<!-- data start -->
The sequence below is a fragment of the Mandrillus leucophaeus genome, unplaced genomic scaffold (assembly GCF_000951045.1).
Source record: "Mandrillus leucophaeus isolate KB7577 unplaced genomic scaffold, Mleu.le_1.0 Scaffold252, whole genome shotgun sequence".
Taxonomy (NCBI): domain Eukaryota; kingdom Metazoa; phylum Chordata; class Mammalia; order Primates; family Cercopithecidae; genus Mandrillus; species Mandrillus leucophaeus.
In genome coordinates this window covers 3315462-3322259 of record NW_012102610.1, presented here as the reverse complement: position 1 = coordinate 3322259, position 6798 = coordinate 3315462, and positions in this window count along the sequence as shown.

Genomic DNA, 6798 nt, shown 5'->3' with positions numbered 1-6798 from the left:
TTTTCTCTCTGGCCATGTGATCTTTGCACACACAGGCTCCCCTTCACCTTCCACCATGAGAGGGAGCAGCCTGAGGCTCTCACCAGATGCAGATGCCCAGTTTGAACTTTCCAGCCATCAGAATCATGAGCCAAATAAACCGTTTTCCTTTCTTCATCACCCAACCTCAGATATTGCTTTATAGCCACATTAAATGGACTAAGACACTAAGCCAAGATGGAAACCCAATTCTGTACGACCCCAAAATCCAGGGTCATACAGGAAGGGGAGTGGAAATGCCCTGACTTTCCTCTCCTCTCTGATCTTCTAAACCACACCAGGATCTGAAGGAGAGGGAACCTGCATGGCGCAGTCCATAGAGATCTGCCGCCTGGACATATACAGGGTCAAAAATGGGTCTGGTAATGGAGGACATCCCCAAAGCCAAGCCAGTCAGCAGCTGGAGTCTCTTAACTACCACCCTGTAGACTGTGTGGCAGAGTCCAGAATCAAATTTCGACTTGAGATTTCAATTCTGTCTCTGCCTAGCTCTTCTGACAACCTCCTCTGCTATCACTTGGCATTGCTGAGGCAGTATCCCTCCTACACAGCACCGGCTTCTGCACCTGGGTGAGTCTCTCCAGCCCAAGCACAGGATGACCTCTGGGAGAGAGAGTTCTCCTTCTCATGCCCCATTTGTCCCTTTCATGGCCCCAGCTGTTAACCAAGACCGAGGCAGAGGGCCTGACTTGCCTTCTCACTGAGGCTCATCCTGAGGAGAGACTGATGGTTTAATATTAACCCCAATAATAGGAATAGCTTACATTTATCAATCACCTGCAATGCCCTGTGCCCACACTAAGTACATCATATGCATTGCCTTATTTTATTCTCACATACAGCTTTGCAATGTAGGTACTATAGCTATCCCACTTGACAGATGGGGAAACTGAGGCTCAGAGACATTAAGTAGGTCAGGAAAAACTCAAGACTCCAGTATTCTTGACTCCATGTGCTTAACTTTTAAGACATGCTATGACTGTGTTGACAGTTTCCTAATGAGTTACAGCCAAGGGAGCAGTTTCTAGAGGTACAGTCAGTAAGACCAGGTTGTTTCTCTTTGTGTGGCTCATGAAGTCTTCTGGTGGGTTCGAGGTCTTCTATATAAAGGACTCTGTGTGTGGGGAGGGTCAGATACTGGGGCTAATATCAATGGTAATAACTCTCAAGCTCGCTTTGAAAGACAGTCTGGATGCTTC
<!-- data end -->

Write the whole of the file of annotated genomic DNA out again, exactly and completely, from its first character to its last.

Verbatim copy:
The sequence below is a fragment of the Mandrillus leucophaeus genome, unplaced genomic scaffold (assembly GCF_000951045.1).
Source record: "Mandrillus leucophaeus isolate KB7577 unplaced genomic scaffold, Mleu.le_1.0 Scaffold252, whole genome shotgun sequence".
Taxonomy (NCBI): domain Eukaryota; kingdom Metazoa; phylum Chordata; class Mammalia; order Primates; family Cercopithecidae; genus Mandrillus; species Mandrillus leucophaeus.
In genome coordinates this window covers 3315462-3322259 of record NW_012102610.1, presented here as the reverse complement: position 1 = coordinate 3322259, position 6798 = coordinate 3315462, and positions in this window count along the sequence as shown.

Genomic DNA, 6798 nt, shown 5'->3' with positions numbered 1-6798 from the left:
TTTTCTCTCTGGCCATGTGATCTTTGCACACACAGGCTCCCCTTCACCTTCCACCATGAGAGGGAGCAGCCTGAGGCTCTCACCAGATGCAGATGCCCAGTTTGAACTTTCCAGCCATCAGAATCATGAGCCAAATAAACCGTTTTCCTTTCTTCATCACCCAACCTCAGATATTGCTTTATAGCCACATTAAATGGACTAAGACACTAAGCCAAGATGGAAACCCAATTCTGTACGACCCCAAAATCCAGGGTCATACAGGAAGGGGAGTGGAAATGCCCTGACTTTCCTCTCCTCTCTGATCTTCTAAACCACACCAGGATCTGAAGGAGAGGGAACCTGCATGGCGCAGTCCATAGAGATCTGCCGCCTGGACATATACAGGGTCAAAAATGGGTCTGGTAATGGAGGACATCCCCAAAGCCAAGCCAGTCAGCAGCTGGAGTCTCTTAACTACCACCCTGTAGACTGTGTGGCAGAGTCCAGAATCAAATTTCGACTTGAGATTTCAATTCTGTCTCTGCCTAGCTCTTCTGACAACCTCCTCTGCTATCACTTGGCATTGCTGAGGCAGTATCCCTCCTACACAGCACCGGCTTCTGCACCTGGGTGAGTCTCTCCAGCCCAAGCACAGGATGACCTCTGGGAGAGAGAGTTCTCCTTCTCATGCCCCATTTGTCCCTTTCATGGCCCCAGCTGTTAACCAAGACCGAGGCAGAGGGCCTGACTTGCCTTCTCACTGAGGCTCATCCTGAGGAGAGACTGATGGTTTAATATTAACCCCAATAATAGGAATAGCTTACATTTATCAATCACCTGCAATGCCCTGTGCCCACACTAAGTACATCATATGCATTGCCTTATTTTATTCTCACATACAGCTTTGCAATGTAGGTACTATAGCTATCCCACTTGACAGATGGGGAAACTGAGGCTCAGAGACATTAAGTAGGTCAGGAAAAACTCAAGACTCCAGTATTCTTGACTCCATGTGCTTAACTTTTAAGACATGCTATGACTGTGTTGACAGTTTCCTAATGAGTTACAGCCAAGGGAGCAGTTTCTAGAGGTACAGTCAGTAAGACCAGGTTGTTTCTCTTTGTGTGGCTCATGAAGTCTTCTGGTGGGTTCGAGGTCTTCTATATAAAGGACTCTGTGTGTGGGGAGGGTCAGATACTGGGGCTAATATCAATGGTAATAACTCTCAAGCTCGCTTTGAAAGACAGTCTGGATGCTTC